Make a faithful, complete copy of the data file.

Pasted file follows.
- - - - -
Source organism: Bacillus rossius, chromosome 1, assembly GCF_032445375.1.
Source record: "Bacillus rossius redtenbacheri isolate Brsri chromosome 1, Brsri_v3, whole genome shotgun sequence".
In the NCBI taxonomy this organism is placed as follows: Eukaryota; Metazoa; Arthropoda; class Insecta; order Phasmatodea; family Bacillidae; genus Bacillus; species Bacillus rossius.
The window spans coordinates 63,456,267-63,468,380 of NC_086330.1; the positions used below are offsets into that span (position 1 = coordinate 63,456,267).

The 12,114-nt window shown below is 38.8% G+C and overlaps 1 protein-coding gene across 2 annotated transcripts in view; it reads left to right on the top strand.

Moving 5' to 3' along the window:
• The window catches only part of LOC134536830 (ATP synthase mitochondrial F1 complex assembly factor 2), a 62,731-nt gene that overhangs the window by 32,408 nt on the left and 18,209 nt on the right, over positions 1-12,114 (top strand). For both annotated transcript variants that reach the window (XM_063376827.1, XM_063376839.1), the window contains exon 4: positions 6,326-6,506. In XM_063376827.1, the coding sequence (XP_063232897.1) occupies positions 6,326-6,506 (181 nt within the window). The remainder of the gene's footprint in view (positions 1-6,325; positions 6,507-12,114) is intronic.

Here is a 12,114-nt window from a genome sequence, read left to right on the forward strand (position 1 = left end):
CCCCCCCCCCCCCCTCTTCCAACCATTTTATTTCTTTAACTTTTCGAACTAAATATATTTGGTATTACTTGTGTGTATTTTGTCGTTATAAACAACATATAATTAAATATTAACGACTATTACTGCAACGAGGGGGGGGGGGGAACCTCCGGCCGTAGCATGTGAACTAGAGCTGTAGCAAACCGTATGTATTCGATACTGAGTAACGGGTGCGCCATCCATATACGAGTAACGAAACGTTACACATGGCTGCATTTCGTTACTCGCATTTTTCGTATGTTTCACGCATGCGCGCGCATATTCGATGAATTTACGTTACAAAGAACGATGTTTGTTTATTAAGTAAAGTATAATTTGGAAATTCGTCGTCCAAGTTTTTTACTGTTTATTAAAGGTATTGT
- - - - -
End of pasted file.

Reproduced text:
Source organism: Bacillus rossius, chromosome 1, assembly GCF_032445375.1.
Source record: "Bacillus rossius redtenbacheri isolate Brsri chromosome 1, Brsri_v3, whole genome shotgun sequence".
In the NCBI taxonomy this organism is placed as follows: Eukaryota; Metazoa; Arthropoda; class Insecta; order Phasmatodea; family Bacillidae; genus Bacillus; species Bacillus rossius.
The window spans coordinates 63,456,267-63,468,380 of NC_086330.1; the positions used below are offsets into that span (position 1 = coordinate 63,456,267).

The 12,114-nt window shown below is 38.8% G+C and overlaps 1 protein-coding gene across 2 annotated transcripts in view; it reads left to right on the top strand.

Moving 5' to 3' along the window:
• The window catches only part of LOC134536830 (ATP synthase mitochondrial F1 complex assembly factor 2), a 62,731-nt gene that overhangs the window by 32,408 nt on the left and 18,209 nt on the right, over positions 1-12,114 (top strand). For both annotated transcript variants that reach the window (XM_063376827.1, XM_063376839.1), the window contains exon 4: positions 6,326-6,506. In XM_063376827.1, the coding sequence (XP_063232897.1) occupies positions 6,326-6,506 (181 nt within the window). The remainder of the gene's footprint in view (positions 1-6,325; positions 6,507-12,114) is intronic.

Here is a 12,114-nt window from a genome sequence, read left to right on the forward strand (position 1 = left end):
CCCCCCCCCCCCCCTCTTCCAACCATTTTATTTCTTTAACTTTTCGAACTAAATATATTTGGTATTACTTGTGTGTATTTTGTCGTTATAAACAACATATAATTAAATATTAACGACTATTACTGCAACGAGGGGGGGGGGGGAACCTCCGGCCGTAGCATGTGAACTAGAGCTGTAGCAAACCGTATGTATTCGATACTGAGTAACGGGTGCGCCATCCATATACGAGTAACGAAACGTTACACATGGCTGCATTTCGTTACTCGCATTTTTCGTATGTTTCACGCATGCGCGCGCATATTCGATGAATTTACGTTACAAAGAACGATGTTTGTTTATTAAGTAAAGTATAATTTGGAAATTCGTCGTCCAAGTTTTTTACTGTTTATTAAAGGTATTGT